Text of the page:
“Maptember” in the UK

The United Kingdom will hold a month of map and GIS related conferences in September:

Society of Cartographers Conference 2013 in Stoke-on-Trent (2nd to 4th Maptember)

Conference on Spatial Information Theory 2013 in Scarborough (2nd to 6th Maptember)

British Cartographic Society Mapping 2013 Symposium in Leicestershire (3rd to 5th Maptember)

Remote Sensing and Photogrammetry Society 2013 Conference in Glasgow (4th to 6th Maptember)

State of the Map 2013 in Birmingham (6th to 8th Maptember)

European Planetary Science Congress 2013 in London (8th to 13th Maptember)

OpenStreetMap Professional Large User Summit in Birmingham (9th Maptember)

The Second Joint FIG/IAG/ISPRS Symposium on Deformation Monitoring in Nottingham (9th to 11th Maptember)

Humanitarian OpenStreetMap Team House Hack Week (9th to 13th Maptember)

QGIS-Dev Meeting in Brighton (12th to 16th Maptember)

Association for Geographic Information (AGI)’s Annual Conference, AGI’s GeoCommunity ’13 in Nottingham (16th to 18th Maptember)

GEOMED 2013 in Sheffield (16th to 18th Maptember)

FOSS4G 2013 in Nottingham (17th to 21st Maptember)

Read more at http://www.maptember.org/

FracFocus Chemical Disclosure Registry

Both Canada and the U.S. maintain a national registry for the disclosure of chemicals used in hydraulic fracturing:


FracFocus.ca, built by the BC Oil and Gas Commission and conceived based on the American site, is an up-to-date resource for students and professionals in environmental sciences, earth sciences, and engineering, as well as members of the general public. Visitors to the Canadian site can discover the location of oil and gas wells and the chemicals used at each site in British Columbia and Alberta. From the FracFocus.ca Welcome Page: [FracFocus.ca] is a collaboration between provinces, territories, regulators and industry to provide Canadians with objective information on hydraulic fracturing, what legislation and regulations are in place to protect the environment including groundwater, and transparency on the ingredients that make up hydraulic fracturing fluids. Visit the site(s) to learn more.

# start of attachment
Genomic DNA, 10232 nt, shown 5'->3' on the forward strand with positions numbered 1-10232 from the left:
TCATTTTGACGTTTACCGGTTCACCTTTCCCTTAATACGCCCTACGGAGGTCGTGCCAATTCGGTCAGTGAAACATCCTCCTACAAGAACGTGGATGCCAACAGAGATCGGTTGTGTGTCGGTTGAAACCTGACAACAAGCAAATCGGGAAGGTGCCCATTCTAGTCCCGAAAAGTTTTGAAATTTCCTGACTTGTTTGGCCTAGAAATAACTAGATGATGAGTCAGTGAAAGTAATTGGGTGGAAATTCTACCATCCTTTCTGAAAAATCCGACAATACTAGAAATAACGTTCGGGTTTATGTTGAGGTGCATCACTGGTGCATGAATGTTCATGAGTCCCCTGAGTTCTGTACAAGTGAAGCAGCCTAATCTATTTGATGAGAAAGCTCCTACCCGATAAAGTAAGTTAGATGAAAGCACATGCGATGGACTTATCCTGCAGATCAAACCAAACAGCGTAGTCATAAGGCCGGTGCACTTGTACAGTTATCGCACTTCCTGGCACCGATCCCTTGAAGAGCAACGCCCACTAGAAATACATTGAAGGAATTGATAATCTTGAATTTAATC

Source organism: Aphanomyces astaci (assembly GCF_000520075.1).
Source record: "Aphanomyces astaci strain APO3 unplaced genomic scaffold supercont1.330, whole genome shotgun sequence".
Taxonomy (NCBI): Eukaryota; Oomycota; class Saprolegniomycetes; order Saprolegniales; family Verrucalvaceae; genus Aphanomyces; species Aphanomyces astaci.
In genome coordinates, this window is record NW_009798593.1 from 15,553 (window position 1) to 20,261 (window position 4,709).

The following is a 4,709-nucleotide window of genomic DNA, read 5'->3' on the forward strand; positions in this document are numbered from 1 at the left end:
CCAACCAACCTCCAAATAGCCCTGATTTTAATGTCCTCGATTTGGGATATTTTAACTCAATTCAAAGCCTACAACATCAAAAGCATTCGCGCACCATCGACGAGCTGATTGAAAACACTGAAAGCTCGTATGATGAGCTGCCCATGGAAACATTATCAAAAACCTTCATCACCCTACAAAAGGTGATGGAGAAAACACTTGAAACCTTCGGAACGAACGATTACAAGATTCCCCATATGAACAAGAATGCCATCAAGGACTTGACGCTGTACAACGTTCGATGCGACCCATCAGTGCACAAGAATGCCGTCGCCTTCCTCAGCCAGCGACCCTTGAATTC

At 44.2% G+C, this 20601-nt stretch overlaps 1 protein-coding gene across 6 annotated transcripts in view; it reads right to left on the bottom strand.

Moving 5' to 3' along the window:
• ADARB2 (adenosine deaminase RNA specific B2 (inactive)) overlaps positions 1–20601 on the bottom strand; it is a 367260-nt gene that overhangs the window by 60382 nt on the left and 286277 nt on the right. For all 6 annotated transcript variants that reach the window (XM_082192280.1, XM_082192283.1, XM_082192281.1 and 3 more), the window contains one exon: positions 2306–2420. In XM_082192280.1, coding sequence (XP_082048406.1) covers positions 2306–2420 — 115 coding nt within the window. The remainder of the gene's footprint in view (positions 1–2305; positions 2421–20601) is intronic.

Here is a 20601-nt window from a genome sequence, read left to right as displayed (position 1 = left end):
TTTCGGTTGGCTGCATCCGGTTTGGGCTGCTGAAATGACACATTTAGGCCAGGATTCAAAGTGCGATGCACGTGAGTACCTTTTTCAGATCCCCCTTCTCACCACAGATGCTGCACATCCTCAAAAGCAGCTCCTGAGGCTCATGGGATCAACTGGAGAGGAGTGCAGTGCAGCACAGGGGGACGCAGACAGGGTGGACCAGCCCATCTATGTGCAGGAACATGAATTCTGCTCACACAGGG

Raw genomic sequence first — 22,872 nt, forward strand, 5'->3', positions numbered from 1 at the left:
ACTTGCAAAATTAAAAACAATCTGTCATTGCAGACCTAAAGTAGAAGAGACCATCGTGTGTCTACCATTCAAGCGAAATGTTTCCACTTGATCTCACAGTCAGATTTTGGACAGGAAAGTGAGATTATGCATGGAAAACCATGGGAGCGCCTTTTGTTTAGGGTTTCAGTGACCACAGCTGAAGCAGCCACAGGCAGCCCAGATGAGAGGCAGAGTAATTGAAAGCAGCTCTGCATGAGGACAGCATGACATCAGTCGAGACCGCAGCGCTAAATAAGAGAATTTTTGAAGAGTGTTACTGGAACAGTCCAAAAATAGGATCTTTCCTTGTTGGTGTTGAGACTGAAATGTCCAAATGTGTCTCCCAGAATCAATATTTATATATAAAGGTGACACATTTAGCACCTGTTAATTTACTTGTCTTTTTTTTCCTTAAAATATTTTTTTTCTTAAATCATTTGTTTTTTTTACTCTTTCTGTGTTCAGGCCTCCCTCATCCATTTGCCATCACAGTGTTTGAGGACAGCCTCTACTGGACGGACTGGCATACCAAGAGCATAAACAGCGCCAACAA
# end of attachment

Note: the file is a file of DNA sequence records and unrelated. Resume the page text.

America’s 100 Best Adventures

americanadvanturesHave you finished your exams and are you planning your summer trips? If so, you will probably find this article useful. National Geographic recently created a list of 100 most appealing adventure places in the States where you might be able to enjoy your favorite activities in pure nature.

If you decide to visit several places on one trip, you may draw your itinerary using this interactive map.

If you cannot go to any of these sites this summer,  you can at least play fun puzzles by creating one of these famous natural beauties.

Read more on National Geographic.

Image: America’s Best Adventures Maps from National Geographic

DOAJ – Directory of Open Access Journals

doajYou probably have heard of the open access movement or open access journals. Do you know of a source that exclusively lists open access scholarly journals? The Directory of Open Access Journals (DOAJ) is such a list, where you could search for peer-reviewed journal articles and browse them by subject. For example, Geography has 123 journal titles right now. Since this source is freely available, it may become one of your essential sources for academic content once you graduate.

Dutch National Library makes progress with copyrighted material

Copyright has been an issue which sustains authors’ ability to produce, on the one hand, and, on the other hand, limits readers’ use to a certain extent. As guardians of copyrighted material, libraries make every effort to help maximize the use of its materials.